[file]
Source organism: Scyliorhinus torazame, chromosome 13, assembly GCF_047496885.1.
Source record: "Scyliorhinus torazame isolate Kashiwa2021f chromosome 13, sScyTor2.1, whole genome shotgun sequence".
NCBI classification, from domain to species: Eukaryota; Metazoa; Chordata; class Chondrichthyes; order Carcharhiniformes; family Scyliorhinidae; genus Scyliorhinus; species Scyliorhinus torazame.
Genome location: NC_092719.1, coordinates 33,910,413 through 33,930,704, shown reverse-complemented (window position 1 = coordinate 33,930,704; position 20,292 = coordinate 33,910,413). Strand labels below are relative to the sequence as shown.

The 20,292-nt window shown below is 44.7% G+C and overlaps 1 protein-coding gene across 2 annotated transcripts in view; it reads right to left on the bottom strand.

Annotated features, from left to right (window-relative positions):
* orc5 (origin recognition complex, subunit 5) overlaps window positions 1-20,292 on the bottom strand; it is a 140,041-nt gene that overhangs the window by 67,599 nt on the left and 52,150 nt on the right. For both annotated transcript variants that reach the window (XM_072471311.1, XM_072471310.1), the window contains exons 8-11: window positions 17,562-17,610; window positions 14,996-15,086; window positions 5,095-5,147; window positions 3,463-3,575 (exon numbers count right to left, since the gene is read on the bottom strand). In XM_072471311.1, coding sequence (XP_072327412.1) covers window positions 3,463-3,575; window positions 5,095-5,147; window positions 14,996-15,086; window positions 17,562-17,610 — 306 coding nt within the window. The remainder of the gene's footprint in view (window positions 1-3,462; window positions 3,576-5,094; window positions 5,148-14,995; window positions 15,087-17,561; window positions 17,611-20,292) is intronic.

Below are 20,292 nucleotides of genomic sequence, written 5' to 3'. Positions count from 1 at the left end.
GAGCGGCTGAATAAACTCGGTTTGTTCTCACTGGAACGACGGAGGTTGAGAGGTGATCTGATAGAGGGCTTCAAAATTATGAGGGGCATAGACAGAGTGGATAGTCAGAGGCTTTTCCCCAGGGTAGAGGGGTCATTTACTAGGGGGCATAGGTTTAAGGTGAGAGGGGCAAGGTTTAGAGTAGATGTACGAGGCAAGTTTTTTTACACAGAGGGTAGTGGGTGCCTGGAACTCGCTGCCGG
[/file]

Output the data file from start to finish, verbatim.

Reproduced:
Source organism: Scyliorhinus torazame, chromosome 13, assembly GCF_047496885.1.
Source record: "Scyliorhinus torazame isolate Kashiwa2021f chromosome 13, sScyTor2.1, whole genome shotgun sequence".
NCBI classification, from domain to species: Eukaryota; Metazoa; Chordata; class Chondrichthyes; order Carcharhiniformes; family Scyliorhinidae; genus Scyliorhinus; species Scyliorhinus torazame.
Genome location: NC_092719.1, coordinates 33,910,413 through 33,930,704, shown reverse-complemented (window position 1 = coordinate 33,930,704; position 20,292 = coordinate 33,910,413). Strand labels below are relative to the sequence as shown.

The 20,292-nt window shown below is 44.7% G+C and overlaps 1 protein-coding gene across 2 annotated transcripts in view; it reads right to left on the bottom strand.

Annotated features, from left to right (window-relative positions):
* orc5 (origin recognition complex, subunit 5) overlaps window positions 1-20,292 on the bottom strand; it is a 140,041-nt gene that overhangs the window by 67,599 nt on the left and 52,150 nt on the right. For both annotated transcript variants that reach the window (XM_072471311.1, XM_072471310.1), the window contains exons 8-11: window positions 17,562-17,610; window positions 14,996-15,086; window positions 5,095-5,147; window positions 3,463-3,575 (exon numbers count right to left, since the gene is read on the bottom strand). In XM_072471311.1, coding sequence (XP_072327412.1) covers window positions 3,463-3,575; window positions 5,095-5,147; window positions 14,996-15,086; window positions 17,562-17,610 — 306 coding nt within the window. The remainder of the gene's footprint in view (window positions 1-3,462; window positions 3,576-5,094; window positions 5,148-14,995; window positions 15,087-17,561; window positions 17,611-20,292) is intronic.

Below are 20,292 nucleotides of genomic sequence, written 5' to 3'. Positions count from 1 at the left end.
GAGCGGCTGAATAAACTCGGTTTGTTCTCACTGGAACGACGGAGGTTGAGAGGTGATCTGATAGAGGGCTTCAAAATTATGAGGGGCATAGACAGAGTGGATAGTCAGAGGCTTTTCCCCAGGGTAGAGGGGTCATTTACTAGGGGGCATAGGTTTAAGGTGAGAGGGGCAAGGTTTAGAGTAGATGTACGAGGCAAGTTTTTTTACACAGAGGGTAGTGGGTGCCTGGAACTCGCTGCCGG